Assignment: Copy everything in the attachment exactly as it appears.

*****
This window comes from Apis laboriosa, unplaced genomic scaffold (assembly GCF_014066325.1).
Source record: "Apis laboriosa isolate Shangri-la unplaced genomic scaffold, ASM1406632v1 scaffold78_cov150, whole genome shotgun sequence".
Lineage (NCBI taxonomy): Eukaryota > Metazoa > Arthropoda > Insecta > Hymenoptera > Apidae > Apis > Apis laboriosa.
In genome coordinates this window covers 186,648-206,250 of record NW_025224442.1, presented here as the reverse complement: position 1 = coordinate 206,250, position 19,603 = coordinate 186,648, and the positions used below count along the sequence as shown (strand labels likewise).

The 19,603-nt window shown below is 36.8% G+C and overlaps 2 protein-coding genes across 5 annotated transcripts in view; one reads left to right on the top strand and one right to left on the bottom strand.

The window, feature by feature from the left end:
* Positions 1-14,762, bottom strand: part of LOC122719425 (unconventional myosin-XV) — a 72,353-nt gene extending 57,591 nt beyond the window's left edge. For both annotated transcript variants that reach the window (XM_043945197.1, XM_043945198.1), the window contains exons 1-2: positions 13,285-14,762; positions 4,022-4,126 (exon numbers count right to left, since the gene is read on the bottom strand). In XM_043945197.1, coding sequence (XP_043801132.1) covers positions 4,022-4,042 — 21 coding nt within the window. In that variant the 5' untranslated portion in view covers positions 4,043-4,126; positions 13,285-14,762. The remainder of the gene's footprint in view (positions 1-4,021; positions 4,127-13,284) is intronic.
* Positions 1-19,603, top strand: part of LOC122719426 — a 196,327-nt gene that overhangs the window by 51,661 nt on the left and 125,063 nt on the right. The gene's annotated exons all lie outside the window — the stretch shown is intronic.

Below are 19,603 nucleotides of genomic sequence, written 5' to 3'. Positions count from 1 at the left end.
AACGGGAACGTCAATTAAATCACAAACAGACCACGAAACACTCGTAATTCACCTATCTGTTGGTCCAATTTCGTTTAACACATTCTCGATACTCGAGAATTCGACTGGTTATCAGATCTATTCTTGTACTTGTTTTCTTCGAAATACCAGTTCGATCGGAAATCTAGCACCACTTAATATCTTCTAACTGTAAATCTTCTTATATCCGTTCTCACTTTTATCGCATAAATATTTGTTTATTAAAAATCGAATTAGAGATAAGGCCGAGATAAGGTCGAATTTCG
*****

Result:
This window comes from Apis laboriosa, unplaced genomic scaffold (assembly GCF_014066325.1).
Source record: "Apis laboriosa isolate Shangri-la unplaced genomic scaffold, ASM1406632v1 scaffold78_cov150, whole genome shotgun sequence".
Lineage (NCBI taxonomy): Eukaryota > Metazoa > Arthropoda > Insecta > Hymenoptera > Apidae > Apis > Apis laboriosa.
In genome coordinates this window covers 186,648-206,250 of record NW_025224442.1, presented here as the reverse complement: position 1 = coordinate 206,250, position 19,603 = coordinate 186,648, and the positions used below count along the sequence as shown (strand labels likewise).

The 19,603-nt window shown below is 36.8% G+C and overlaps 2 protein-coding genes across 5 annotated transcripts in view; one reads left to right on the top strand and one right to left on the bottom strand.

The window, feature by feature from the left end:
* Positions 1-14,762, bottom strand: part of LOC122719425 (unconventional myosin-XV) — a 72,353-nt gene extending 57,591 nt beyond the window's left edge. For both annotated transcript variants that reach the window (XM_043945197.1, XM_043945198.1), the window contains exons 1-2: positions 13,285-14,762; positions 4,022-4,126 (exon numbers count right to left, since the gene is read on the bottom strand). In XM_043945197.1, coding sequence (XP_043801132.1) covers positions 4,022-4,042 — 21 coding nt within the window. In that variant the 5' untranslated portion in view covers positions 4,043-4,126; positions 13,285-14,762. The remainder of the gene's footprint in view (positions 1-4,021; positions 4,127-13,284) is intronic.
* Positions 1-19,603, top strand: part of LOC122719426 — a 196,327-nt gene that overhangs the window by 51,661 nt on the left and 125,063 nt on the right. The gene's annotated exons all lie outside the window — the stretch shown is intronic.

Below are 19,603 nucleotides of genomic sequence, written 5' to 3'. Positions count from 1 at the left end.
AACGGGAACGTCAATTAAATCACAAACAGACCACGAAACACTCGTAATTCACCTATCTGTTGGTCCAATTTCGTTTAACACATTCTCGATACTCGAGAATTCGACTGGTTATCAGATCTATTCTTGTACTTGTTTTCTTCGAAATACCAGTTCGATCGGAAATCTAGCACCACTTAATATCTTCTAACTGTAAATCTTCTTATATCCGTTCTCACTTTTATCGCATAAATATTTGTTTATTAAAAATCGAATTAGAGATAAGGCCGAGATAAGGTCGAATTTCG